Toward the beginning of the film we’re shown a thorough computer image of the entire cave system. It provides all corridors and tunnels of what humans have explored and what has yet to be discovered. It’s very detailed and gives you goose bumps anticipating what adventures may lay ahead. Right from the start, because of some miscommunication, disaster strikes lowering the spirit from everyone. Then a tropical storm that was supposed to make it’s mark three to four days later decides to hover over the land now, destroying everything that was planned. It’s now a guessing game, with who will survive, and I could hardly care. Some are left with the hard decision of leaving a friend to rot, or to put them out of their misery. Many of the fatalities could have been avoided if everyone worked as a team and put aside their egos. This is what makes the characters so unlikable. It’s a film about survival, doing what’s absolutely necessary to live through to the next day, but you come away not caring if they live or die. At times things became a bit challenging, with the water rising a few inches every minute, air tanks running out of oxygen, ropes being lost, and batteries running low. These factors made the cave system even more dark and gloomy. In the beginning, the script also provides you with some evidence that will clearly be brought up at the end to supposedly save the day. It’s very predictable. You’re actually anticipating when the credits will roll. It becomes even more frustrating when they’re so many twists and turns you don’t know what’s next. Yes, that may be the point of the film, but don’t tease me with computer imaging that’s never brought up again to help the team on their quest. I asked myself, “Don’t you remember the image from before? It would be a lot of help right about now!”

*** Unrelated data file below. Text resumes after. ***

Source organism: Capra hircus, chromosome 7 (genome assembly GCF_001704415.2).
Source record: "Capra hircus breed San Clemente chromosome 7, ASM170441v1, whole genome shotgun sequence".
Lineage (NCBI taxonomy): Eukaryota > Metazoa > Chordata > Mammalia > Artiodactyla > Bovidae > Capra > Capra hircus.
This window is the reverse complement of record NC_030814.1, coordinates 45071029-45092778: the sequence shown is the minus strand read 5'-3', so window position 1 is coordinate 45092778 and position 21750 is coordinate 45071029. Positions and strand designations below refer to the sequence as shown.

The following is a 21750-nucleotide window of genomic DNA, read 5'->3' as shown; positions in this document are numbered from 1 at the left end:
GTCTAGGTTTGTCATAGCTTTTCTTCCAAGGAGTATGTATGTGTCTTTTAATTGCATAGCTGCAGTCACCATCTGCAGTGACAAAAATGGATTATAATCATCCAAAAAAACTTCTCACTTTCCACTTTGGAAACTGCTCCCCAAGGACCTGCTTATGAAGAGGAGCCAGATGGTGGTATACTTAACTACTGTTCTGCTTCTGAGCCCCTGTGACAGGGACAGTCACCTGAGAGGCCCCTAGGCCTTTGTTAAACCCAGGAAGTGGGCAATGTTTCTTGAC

Even more daunting are the 3D effects. There are none, at least from my eyes, except in the first ten minutes when someone parachutes off a cliff into the cave system. The caves are dark enough on their own, and then I had to shell out more cash for my 3D glasses making it even darker without any effects. Yes, the cave is supposed to be dark and gloomy and it’s a tool that can be used to heighten the experience, but only if it’s used correctly. This film is a primary example on how not to do it.
“Sanctum” flashes an illusion of a dark and foreboding atmosphere, with bland special effects, and one of the world’s greatest filmmakers, namely James Cameron, is splashed all over the marketing. I can honestly say his involvement in the film consisted of no more than a phone call, with a few pointers that were clearly ignored. That’s what it seems like compared to other great films of this genre. Please don’t waste your time with the thought of witnessing something epic, because you won’t. With all the hype, there’s nothing special about it. With the slightest bit of curiosity about who might live or die, a bond between two of the explorers finally germinates, but it’s not worth the asking price. If James Cameron were the director of this film, I’m sure it would have been a treat to see. I can’t say that about director Alister Grierson. If you’re a diehard fan of a cast member or two you may find some modicum of enjoyment. Other than that, I say save your hard earned money until it’s released at your local video rental store. At least then your expectations will be in check. With all that being said it’s still, just my opinion. 5/10